The first physician survey comprised 18 multiple-choice questions. The first four questions assessed the physicians’ specialties, proficiency regarding TS knowledge, number of years working in their profession and the institutions that they work for. The other 14 questions included TS epidemiology, clinical findings, diagnosis, treatment and follow-up recommendations. There were 19 “yes/no” questions in the survey designed for the parents. The first few questions concerned the demographic features (age, gender and education status) of the parent, and the remaining questions concerned the diagnosis, treatment and follow-up of TS. The patients’ age at diagnosis was obtained from medical records. The answers were evaluated as correct or incorrect by researchers. Examples of the questionnaires applied to both physicians and parents are given in the supplementary documents (Supplementary 1, 2).


Statistical Analysis

The sample size was calculated according to the estimated size within the sampling universe using the formula referred to as ‘the formula to estimate the number of individuals for a known sample and width of population’ (9).

The analysis of physician survey data was carried out using Statistical Package for the Social Sciences, version 22.0, program (IBM Inc., Armonk, NY, USA), and the percentage distribution was performed using the chi-square test. Descriptive statistics for family surveys, however, were presented as frequency, percentage, average, standard deviation, median, minimum, maximum and range values. In the analysis of differences between measurement values of the two groups, the Mann-Whitney U test or the independent sample t-test were used according to the distribution. A significance test for the difference in two proportions and a Pearson chi-square test were used. A p<0.05 was considered statistically significant.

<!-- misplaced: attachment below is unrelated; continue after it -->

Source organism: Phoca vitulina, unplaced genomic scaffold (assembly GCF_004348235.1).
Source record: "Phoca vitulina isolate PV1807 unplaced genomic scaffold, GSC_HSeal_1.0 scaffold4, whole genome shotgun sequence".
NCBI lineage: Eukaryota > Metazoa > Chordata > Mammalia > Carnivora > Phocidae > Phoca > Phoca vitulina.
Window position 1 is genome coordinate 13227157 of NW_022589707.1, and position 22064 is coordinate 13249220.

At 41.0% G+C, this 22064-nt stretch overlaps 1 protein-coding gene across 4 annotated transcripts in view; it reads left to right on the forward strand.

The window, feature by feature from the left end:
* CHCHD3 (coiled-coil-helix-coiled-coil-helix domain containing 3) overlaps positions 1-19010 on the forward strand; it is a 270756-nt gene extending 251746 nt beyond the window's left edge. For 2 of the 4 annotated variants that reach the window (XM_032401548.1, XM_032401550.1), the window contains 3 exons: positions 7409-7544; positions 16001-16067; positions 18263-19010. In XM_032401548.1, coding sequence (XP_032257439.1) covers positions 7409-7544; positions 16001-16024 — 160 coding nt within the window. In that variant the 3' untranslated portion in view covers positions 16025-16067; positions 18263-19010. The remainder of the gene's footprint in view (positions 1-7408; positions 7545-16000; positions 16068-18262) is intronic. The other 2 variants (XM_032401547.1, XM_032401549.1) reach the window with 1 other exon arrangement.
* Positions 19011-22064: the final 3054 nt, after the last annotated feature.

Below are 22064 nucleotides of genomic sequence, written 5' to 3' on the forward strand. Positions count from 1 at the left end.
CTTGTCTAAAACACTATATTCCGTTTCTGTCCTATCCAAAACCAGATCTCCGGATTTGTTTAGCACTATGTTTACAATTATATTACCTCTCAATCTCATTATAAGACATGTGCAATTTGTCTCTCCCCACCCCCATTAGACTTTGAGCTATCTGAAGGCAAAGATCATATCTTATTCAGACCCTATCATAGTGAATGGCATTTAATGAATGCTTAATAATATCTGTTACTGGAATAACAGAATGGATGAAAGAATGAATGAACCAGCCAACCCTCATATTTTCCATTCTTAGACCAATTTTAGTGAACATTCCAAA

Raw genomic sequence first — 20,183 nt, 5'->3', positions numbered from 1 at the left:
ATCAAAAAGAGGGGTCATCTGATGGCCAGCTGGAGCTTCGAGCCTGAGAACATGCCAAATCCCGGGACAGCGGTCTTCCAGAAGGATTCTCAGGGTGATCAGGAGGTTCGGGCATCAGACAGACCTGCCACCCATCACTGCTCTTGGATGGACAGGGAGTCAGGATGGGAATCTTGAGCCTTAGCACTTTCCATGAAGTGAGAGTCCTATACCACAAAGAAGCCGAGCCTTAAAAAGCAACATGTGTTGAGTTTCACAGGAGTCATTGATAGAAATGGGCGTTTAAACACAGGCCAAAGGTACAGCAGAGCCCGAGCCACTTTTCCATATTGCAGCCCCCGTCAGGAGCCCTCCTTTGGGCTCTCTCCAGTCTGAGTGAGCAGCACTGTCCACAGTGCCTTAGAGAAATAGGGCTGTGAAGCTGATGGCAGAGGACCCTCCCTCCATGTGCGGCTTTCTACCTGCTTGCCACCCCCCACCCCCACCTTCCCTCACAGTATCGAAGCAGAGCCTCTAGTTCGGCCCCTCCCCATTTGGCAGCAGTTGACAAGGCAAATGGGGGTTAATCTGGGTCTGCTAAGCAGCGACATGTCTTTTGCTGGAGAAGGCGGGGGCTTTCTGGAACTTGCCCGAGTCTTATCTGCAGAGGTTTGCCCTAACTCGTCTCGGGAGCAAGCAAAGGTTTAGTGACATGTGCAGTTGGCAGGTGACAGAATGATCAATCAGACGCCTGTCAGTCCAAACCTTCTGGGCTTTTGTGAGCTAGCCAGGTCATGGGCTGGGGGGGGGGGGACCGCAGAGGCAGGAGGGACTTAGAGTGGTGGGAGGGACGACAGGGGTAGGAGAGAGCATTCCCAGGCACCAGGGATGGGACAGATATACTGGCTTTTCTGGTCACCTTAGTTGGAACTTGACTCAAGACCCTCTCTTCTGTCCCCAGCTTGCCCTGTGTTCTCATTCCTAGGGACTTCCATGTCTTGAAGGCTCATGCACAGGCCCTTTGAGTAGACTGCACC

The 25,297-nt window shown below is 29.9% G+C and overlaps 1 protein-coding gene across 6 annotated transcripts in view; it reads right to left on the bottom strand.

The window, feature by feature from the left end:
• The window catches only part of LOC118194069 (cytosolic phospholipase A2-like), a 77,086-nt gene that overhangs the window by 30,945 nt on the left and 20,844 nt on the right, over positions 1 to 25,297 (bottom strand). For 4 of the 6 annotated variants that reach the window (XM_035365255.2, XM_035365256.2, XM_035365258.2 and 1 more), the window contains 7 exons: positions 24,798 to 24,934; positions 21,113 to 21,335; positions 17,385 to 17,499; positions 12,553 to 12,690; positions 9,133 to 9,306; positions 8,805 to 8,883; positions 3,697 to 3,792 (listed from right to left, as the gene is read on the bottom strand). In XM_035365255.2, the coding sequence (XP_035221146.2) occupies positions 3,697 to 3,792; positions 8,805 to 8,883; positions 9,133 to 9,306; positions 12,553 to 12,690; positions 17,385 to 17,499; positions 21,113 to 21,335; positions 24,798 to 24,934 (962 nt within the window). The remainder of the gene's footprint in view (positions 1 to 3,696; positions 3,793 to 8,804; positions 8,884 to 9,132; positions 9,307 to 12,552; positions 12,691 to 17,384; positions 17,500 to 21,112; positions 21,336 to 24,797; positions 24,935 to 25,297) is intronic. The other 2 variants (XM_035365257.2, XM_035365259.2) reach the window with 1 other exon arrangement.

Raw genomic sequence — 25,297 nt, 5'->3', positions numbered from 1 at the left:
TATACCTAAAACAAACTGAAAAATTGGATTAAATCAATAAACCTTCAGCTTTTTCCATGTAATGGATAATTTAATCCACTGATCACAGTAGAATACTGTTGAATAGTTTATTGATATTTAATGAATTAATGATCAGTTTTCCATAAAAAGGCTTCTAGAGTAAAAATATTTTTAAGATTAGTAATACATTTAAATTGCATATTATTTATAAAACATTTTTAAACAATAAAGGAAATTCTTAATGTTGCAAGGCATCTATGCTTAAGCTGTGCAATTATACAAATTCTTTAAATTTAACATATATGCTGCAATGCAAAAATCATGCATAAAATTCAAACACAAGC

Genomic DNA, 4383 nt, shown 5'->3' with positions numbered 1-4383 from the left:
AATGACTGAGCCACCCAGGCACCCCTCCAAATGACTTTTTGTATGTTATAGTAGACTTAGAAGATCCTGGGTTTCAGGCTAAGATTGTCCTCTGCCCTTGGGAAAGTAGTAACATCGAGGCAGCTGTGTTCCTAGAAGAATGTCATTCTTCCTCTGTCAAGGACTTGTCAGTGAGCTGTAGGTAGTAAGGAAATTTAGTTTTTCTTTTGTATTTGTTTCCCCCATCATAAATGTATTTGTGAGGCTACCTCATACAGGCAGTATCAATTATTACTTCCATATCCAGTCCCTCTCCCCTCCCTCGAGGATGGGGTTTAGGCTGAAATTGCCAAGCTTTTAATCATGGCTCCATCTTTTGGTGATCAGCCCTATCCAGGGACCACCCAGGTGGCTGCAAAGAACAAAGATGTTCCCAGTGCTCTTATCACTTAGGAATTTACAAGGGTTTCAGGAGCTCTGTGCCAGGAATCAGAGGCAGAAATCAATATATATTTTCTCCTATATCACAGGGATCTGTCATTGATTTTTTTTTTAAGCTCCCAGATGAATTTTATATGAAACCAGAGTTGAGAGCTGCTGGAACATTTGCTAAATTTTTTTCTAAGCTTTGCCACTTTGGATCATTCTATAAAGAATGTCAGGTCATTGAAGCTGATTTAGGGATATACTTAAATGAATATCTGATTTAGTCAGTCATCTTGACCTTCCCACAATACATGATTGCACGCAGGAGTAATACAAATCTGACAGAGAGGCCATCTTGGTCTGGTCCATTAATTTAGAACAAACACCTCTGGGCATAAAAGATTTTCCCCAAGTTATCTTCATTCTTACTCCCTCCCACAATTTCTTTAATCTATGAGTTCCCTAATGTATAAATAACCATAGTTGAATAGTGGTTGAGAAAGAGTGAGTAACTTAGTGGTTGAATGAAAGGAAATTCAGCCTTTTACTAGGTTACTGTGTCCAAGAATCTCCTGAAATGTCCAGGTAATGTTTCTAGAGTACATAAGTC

Results

A total of 140 physicians working at training and research hospitals, state hospitals, university hospitals and primary care clinics (PCCs) and 30 parents whose children had been diagnosed with TS were included in the study. Of the physicians, 62.9% were family physicians, 26.4% were pediatricians and 10.7% were gynecologists. A total of 50.7% of physicians were working at training and research hospitals, 15% at universities, 3.6% at state hospitals and 30.7% at PCCs and 62.9% of them had been working for 10 years or less.


Physician Knowledge of Turner Syndrome

Thirty-five percent of physicians self-reported that their knowledge level of TS was adequate, 49.3% indicated that their knowledge was insufficient and 15.7% reported having no knowledge of TS. When all the physicians were considered, the rate of correct answers was 50.71±16.17%. The percentages of correct answers among the 88 family physicians, 37 pediatricians and 15 gynecologists were 46.08±16.51, 56.2±19.02 and 58.3±20.4, respectively.